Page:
Five people sit in the waiting room of a neurologist’s office in Canada. One of them begins to make up stories about the other patients. In her wildly inventive new novel, Katharina Hagena shows off her mastery of style and structure by easily kipping from one story to the next. Before all the stories are told, however, we will find ourselves caught in a murder mystery.
Katharina Hagena’s narrator creates enchanting tales about each one of her fellow patients: a young woman, an old lady, a man and his son. But behind these tales of ove and loss lurks her real reason for coming to Canada: her childhood friend Bianca was recently found dead with her daughter in her car in Fort McMurray. As the narrator digs deeper, she finds photos Bianca took of polluted tailing ponds near the oil fields. Did the oil company Sabuline have something to do with Bianca’s death? All clues lead to the doctor who issued the death certificate – the very neurologist in whose waiting room the story takes place.
The Sound of Light is a stunning conglomeration of stories: characters and elements overlap, and we return for interludes in the waiting room. The narrator creates new identities for those around her: the young woman becomes a botanist in search of a colleague who has disappeared; the man discovers that his recently deceased wife had a secret second life as a sound artist in Hamburg; the little boy is convinced that his mother and sister are not dead at all, but have returned to their home planet. The style varies between each section – a carefree, romantic comedy-like tone for the young woman, a naïve comic tone for the boy – but there is an undercurrent of sadness and loss that flows through the entire book and unites the disparate parts. The structure, too, is highly original, a medical-bureaucratic Canterbury Tales that mutates in the end into a crime novel.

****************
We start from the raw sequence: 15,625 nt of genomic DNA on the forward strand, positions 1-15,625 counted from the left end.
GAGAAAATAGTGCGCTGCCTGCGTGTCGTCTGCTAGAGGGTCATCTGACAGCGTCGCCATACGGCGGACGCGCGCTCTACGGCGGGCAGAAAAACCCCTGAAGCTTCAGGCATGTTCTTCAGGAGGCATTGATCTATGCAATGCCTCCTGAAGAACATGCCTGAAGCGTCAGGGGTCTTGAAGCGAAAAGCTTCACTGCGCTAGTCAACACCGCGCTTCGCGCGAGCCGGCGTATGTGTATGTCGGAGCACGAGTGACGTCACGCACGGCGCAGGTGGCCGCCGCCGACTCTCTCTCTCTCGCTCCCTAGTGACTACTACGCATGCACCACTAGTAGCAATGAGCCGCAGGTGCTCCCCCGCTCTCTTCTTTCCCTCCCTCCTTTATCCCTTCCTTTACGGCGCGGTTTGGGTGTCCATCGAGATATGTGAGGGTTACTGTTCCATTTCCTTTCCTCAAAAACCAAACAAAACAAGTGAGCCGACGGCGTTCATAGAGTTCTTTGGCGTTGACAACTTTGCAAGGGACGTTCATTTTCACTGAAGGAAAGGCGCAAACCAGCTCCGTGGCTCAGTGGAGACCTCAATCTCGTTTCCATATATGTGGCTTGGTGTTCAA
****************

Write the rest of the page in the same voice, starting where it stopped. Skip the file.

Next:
The Sound of Light is Katharina Hagena’s third novel. Her 2008 debut appeared in English as The Taste of Apple Seeds and was adapted for the cinema in 2013. Highly inventive and original, Hagena shifts between narrative voices, sometimes recalling Lydia Davis, sometimes Jonathan Safran Foer. The whimsy and melancholy suffusing the text combined with the sometimes surreal subject matter recall the films of Wes Anderson. But the end result is all Hagena, absorbing and addictive.